Ecotourism has become a buzzword in 2020 travel trends as travelers look to choose alternatives that have positive, sustainable outcomes.
Tourism, like most tools, can be used for good or evil and as more people travel around the world we are asking ourselves, “What does it mean to be traveler who leaves positive changes and impressions behind us?” These changes are not just about leaving a cleaner, greener environment. They also mean living in a place with a richer cultural environment.
If tourism is rightly managed it can be win/win. Rather than being a one way street where travelers move in an environment for a few short days, take selfies, and leave the environment the same or worse than before their arrival, ecotourism aims to help both the traveler and the local community in a long term sense.
The value of ecotourism is that travelers are invited into an authentic culture that is unique from any other place they have been. It is not some foreign idea that happens in a vacuum or something that is imported or forced. The best ecotourism experiences are those that are authentic and feel like it is allowing the travelers a window in the soul and spirit of a community.
Ecotourism is now defined by the International Ecotourism Society as “responsible travel to natural areas that conserves the environment, sustains the well-being of the local people, and involves interpretation and education”
Which, translating, means:
Bring direct benefit to local people and communities
So when you travel try to make sure as much as your money and time is going to locally owned and operated small businesses that hire local guides, use local drivers, and locally owned boutique hotels and home stays.
It should go beyond “doing no harm”- it should contribute actively to conservation outcomes
Sustainable travel has become a popular idea in 2020. Although this is a good thing, the word “sustainable” suggests that we leave a place roughly in the same condition as we found it. If we find a lake with no trash, we should take away the trash we packed in. While this is a start, cleaning up trash is not enough to actively promote conservation of the land. There are helpful trends in travel where travelers are not using using plastic bottles, plastic straws, or plastic bags to reduce trash and pollution. While these efforts are a great start, there is more to it, and specifically the following point.
Education should both be outward (to travelers) and inward (to the community who walks in and inhabits the natural resource). Education should both increase capacity and awareness and environmental awareness. This is where development really happens.
When we talk about ecotourism the focus is often on conserving the environment. That is what the “Eco” part of ecotourism comes from. That is certainly one of the outcomes we want to see but it is really only 30% of the equation. Communities should always be the focus of ecotourism. These are the men and women and families who live on the front lines and it is they who should benefit in long term and then be responsible for conserving the land they live on. This means that ecotourism does not just affect a few guides who have some investment in protecting natural resources. It means that entire communities and villages are getting educated and buying into the process.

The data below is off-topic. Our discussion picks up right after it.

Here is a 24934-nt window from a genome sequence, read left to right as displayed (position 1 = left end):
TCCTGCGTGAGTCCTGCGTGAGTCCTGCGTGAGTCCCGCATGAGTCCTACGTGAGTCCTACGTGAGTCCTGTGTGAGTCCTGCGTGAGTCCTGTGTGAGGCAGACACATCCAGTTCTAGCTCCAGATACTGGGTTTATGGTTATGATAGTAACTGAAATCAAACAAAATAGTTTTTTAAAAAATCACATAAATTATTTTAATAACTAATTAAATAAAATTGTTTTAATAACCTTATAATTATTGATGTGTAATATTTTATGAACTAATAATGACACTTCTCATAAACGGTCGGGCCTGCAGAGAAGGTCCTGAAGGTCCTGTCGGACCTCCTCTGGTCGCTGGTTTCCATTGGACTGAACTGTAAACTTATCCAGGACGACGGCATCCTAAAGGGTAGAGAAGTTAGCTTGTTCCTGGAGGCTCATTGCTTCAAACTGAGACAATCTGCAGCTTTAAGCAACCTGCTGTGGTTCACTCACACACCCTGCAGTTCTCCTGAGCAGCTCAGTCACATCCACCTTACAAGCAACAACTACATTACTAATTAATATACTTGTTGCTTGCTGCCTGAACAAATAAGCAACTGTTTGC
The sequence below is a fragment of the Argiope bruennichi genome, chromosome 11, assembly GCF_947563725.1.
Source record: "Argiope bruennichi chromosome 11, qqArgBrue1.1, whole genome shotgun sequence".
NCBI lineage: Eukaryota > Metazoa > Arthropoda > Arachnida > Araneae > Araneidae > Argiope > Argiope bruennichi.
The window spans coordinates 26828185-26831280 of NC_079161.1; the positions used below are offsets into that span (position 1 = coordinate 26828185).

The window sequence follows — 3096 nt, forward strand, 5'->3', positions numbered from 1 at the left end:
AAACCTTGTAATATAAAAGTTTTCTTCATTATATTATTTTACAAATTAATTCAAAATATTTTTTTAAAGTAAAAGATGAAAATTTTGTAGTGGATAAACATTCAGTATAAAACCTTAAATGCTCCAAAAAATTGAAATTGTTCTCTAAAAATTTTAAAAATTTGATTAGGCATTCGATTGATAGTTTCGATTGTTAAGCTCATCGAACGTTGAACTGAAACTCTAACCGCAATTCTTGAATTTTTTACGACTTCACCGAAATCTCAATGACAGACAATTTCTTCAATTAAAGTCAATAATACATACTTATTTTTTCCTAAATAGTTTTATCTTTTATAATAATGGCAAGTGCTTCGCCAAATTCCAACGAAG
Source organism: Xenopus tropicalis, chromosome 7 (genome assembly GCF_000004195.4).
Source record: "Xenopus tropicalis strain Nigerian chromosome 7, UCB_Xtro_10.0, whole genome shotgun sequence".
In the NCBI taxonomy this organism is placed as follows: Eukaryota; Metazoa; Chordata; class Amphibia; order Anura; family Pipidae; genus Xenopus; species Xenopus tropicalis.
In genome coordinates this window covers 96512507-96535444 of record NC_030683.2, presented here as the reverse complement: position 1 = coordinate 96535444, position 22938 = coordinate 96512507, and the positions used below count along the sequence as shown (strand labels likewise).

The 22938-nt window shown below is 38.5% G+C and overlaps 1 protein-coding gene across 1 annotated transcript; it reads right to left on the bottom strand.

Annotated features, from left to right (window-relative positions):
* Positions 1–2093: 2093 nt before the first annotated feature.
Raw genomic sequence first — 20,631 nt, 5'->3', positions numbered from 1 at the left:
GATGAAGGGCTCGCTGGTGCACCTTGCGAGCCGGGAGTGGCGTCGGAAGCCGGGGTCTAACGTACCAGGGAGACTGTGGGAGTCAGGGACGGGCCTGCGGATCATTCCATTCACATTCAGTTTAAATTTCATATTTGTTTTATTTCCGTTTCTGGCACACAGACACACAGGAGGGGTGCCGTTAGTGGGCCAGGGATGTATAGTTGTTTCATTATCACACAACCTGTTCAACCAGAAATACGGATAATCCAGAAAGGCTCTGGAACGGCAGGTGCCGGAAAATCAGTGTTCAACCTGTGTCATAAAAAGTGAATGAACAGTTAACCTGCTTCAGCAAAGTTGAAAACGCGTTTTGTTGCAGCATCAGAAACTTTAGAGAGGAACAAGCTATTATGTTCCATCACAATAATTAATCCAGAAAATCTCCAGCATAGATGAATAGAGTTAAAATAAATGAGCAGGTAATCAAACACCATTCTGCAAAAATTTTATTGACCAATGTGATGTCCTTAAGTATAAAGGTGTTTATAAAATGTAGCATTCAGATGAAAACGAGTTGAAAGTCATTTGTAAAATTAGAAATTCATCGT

Successful ecotourism (and any community development project) is one that is organized, lead, managed, and executed by the local people. To do this, it means gathering people in local communities and letting them network and work out their own systems in a way that is cultural meaningful to them, even it it is out the box of our western ideas. Locals should be empowered to make decisions and manage their own partnerships.
We undertake a journey into sustainability and are recognized as the only tour operator operating in China by Travelife.
When we design a journey, choose a supplier or a partner, we keep in mind our guidelines: the concept of sustainability and the responsibilities that come with it has always been on the forefront of our operations.
ATRAILS is committed to improving the conditions of communities we encounter on our journeys whilst safeguarding and protecting nature and wildlife.
we pride ourselves on practices that encourage:
- Conscientious, low-impact visitor behavior
- Sensitivity towards, and appreciation of, local cultures and biodiversity
- Support for local conservation efforts
- Sustainable benefits to local communities
- Educational components for the traveler
At ATRAILS we started from 3 sustainable key-concepts, to develop a wide web of travel experiences. According to Travelife guidelines, whenever an itinerary satisfies three principles, it may be referred to as “sustainable”. So far (1st quarter 2022) we developed 36 sustainable itineraries and 46 excursions (and counting).
We noted that even if not all our production qualifies, nonetheless the input allowed us to develop a new approach, inspiring us toward a more sensible and responsible approach, resulting in a production widely interconnected, and interwoven with discerning principles.
You may browse part of the result in our MAG, to download click “here”